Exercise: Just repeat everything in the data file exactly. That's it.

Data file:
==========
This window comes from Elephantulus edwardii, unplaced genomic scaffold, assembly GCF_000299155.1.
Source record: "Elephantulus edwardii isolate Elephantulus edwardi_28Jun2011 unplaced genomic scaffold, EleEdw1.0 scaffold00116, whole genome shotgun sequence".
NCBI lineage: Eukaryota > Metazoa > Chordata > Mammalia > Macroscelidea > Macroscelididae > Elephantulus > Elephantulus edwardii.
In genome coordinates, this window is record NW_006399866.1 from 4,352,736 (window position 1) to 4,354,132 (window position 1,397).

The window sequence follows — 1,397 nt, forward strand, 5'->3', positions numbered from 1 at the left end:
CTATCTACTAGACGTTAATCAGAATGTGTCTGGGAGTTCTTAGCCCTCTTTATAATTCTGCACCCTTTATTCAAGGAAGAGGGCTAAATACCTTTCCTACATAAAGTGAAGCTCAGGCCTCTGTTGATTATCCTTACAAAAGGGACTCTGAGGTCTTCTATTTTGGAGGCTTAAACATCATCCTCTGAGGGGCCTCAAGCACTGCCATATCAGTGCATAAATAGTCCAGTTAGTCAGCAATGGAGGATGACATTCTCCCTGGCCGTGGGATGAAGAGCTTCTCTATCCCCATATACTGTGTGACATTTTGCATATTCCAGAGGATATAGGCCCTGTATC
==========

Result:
This window comes from Elephantulus edwardii, unplaced genomic scaffold, assembly GCF_000299155.1.
Source record: "Elephantulus edwardii isolate Elephantulus edwardi_28Jun2011 unplaced genomic scaffold, EleEdw1.0 scaffold00116, whole genome shotgun sequence".
NCBI lineage: Eukaryota > Metazoa > Chordata > Mammalia > Macroscelidea > Macroscelididae > Elephantulus > Elephantulus edwardii.
In genome coordinates, this window is record NW_006399866.1 from 4,352,736 (window position 1) to 4,354,132 (window position 1,397).

The window sequence follows — 1,397 nt, forward strand, 5'->3', positions numbered from 1 at the left end:
CTATCTACTAGACGTTAATCAGAATGTGTCTGGGAGTTCTTAGCCCTCTTTATAATTCTGCACCCTTTATTCAAGGAAGAGGGCTAAATACCTTTCCTACATAAAGTGAAGCTCAGGCCTCTGTTGATTATCCTTACAAAAGGGACTCTGAGGTCTTCTATTTTGGAGGCTTAAACATCATCCTCTGAGGGGCCTCAAGCACTGCCATATCAGTGCATAAATAGTCCAGTTAGTCAGCAATGGAGGATGACATTCTCCCTGGCCGTGGGATGAAGAGCTTCTCTATCCCCATATACTGTGTGACATTTTGCATATTCCAGAGGATATAGGCCCTGTATC